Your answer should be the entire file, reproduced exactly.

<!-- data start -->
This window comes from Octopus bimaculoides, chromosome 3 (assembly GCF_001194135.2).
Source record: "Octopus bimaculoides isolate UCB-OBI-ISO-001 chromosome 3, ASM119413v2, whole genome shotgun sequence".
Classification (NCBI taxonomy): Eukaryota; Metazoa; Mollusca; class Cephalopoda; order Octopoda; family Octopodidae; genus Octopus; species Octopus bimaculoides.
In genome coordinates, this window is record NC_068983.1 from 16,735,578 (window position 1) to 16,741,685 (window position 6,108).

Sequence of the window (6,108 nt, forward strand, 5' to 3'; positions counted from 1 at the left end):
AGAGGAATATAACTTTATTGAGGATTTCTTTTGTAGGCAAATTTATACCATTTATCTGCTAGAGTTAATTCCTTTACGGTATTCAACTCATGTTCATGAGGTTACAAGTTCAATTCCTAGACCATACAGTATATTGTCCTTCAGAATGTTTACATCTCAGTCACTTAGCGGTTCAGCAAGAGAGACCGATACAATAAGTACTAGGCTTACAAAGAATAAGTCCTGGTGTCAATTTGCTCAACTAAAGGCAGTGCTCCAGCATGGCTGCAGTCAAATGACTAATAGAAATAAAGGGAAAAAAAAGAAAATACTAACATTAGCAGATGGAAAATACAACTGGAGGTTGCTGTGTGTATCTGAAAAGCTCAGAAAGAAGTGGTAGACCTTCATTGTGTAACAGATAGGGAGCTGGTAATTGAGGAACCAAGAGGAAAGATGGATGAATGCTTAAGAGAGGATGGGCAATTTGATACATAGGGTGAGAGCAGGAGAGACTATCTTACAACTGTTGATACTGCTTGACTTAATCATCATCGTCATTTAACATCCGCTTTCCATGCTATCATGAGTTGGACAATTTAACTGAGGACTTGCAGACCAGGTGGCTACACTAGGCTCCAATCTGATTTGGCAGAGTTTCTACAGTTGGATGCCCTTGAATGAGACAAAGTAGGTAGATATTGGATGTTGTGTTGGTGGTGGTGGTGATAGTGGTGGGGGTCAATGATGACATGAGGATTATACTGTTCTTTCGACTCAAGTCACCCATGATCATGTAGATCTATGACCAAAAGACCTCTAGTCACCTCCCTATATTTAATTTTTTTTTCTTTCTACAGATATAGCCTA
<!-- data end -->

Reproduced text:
This window comes from Octopus bimaculoides, chromosome 3 (assembly GCF_001194135.2).
Source record: "Octopus bimaculoides isolate UCB-OBI-ISO-001 chromosome 3, ASM119413v2, whole genome shotgun sequence".
Classification (NCBI taxonomy): Eukaryota; Metazoa; Mollusca; class Cephalopoda; order Octopoda; family Octopodidae; genus Octopus; species Octopus bimaculoides.
In genome coordinates, this window is record NC_068983.1 from 16,735,578 (window position 1) to 16,741,685 (window position 6,108).

Sequence of the window (6,108 nt, forward strand, 5' to 3'; positions counted from 1 at the left end):
AGAGGAATATAACTTTATTGAGGATTTCTTTTGTAGGCAAATTTATACCATTTATCTGCTAGAGTTAATTCCTTTACGGTATTCAACTCATGTTCATGAGGTTACAAGTTCAATTCCTAGACCATACAGTATATTGTCCTTCAGAATGTTTACATCTCAGTCACTTAGCGGTTCAGCAAGAGAGACCGATACAATAAGTACTAGGCTTACAAAGAATAAGTCCTGGTGTCAATTTGCTCAACTAAAGGCAGTGCTCCAGCATGGCTGCAGTCAAATGACTAATAGAAATAAAGGGAAAAAAAAGAAAATACTAACATTAGCAGATGGAAAATACAACTGGAGGTTGCTGTGTGTATCTGAAAAGCTCAGAAAGAAGTGGTAGACCTTCATTGTGTAACAGATAGGGAGCTGGTAATTGAGGAACCAAGAGGAAAGATGGATGAATGCTTAAGAGAGGATGGGCAATTTGATACATAGGGTGAGAGCAGGAGAGACTATCTTACAACTGTTGATACTGCTTGACTTAATCATCATCGTCATTTAACATCCGCTTTCCATGCTATCATGAGTTGGACAATTTAACTGAGGACTTGCAGACCAGGTGGCTACACTAGGCTCCAATCTGATTTGGCAGAGTTTCTACAGTTGGATGCCCTTGAATGAGACAAAGTAGGTAGATATTGGATGTTGTGTTGGTGGTGGTGGTGATAGTGGTGGGGGTCAATGATGACATGAGGATTATACTGTTCTTTCGACTCAAGTCACCCATGATCATGTAGATCTATGACCAAAAGACCTCTAGTCACCTCCCTATATTTAATTTTTTTTTCTTTCTACAGATATAGCCTA